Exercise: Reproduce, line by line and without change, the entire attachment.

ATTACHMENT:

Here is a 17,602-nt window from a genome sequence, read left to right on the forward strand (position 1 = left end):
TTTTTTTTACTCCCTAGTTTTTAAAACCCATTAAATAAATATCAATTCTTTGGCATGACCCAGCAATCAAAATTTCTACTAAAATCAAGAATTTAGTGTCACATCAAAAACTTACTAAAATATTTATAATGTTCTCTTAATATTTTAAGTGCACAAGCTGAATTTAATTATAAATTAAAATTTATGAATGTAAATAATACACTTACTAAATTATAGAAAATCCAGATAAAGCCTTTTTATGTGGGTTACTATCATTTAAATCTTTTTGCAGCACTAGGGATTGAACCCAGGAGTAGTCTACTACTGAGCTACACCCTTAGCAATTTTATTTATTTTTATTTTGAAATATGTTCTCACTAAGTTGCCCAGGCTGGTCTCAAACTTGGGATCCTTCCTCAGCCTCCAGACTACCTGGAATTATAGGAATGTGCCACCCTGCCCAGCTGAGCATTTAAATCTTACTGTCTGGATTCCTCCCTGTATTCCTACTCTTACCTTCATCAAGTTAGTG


Here is a 17,602-nt window from a genome sequence, read left to right on the forward strand (position 1 = left end):
TTTTTTTTACTCCCTAGTTTTTAAAACCCATTAAATAAATATCAATTCTTTGGCATGACCCAGCAATCAAAATTTCTACTAAAATCAAGAATTTAGTGTCACATCAAAAACTTACTAAAATATTTATAATGTTCTCTTAATATTTTAAGTGCACAAGCTGAATTTAATTATAAATTAAAATTTATGAATGTAAATAATACACTTACTAAATTATAGAAAATCCAGATAAAGCCTTTTTATGTGGGTTACTATCATTTAAATCTTTTTGCAGCACTAGGGATTGAACCCAGGAGTAGTCTACTACTGAGCTACACCCTTAGCAATTTTATTTATTTTTATTTTGAAATATGTTCTCACTAAGTTGCCCAGGCTGGTCTCAAACTTGGGATCCTTCCTCAGCCTCCAGACTACCTGGAATTATAGGAATGTGCCACCCTGCCCAGCTGAGCATTTAAATCTTACTGTCTGGATTCCTCCCTGTATTCCTACTCTTACCTTCATCAAGTTAGTG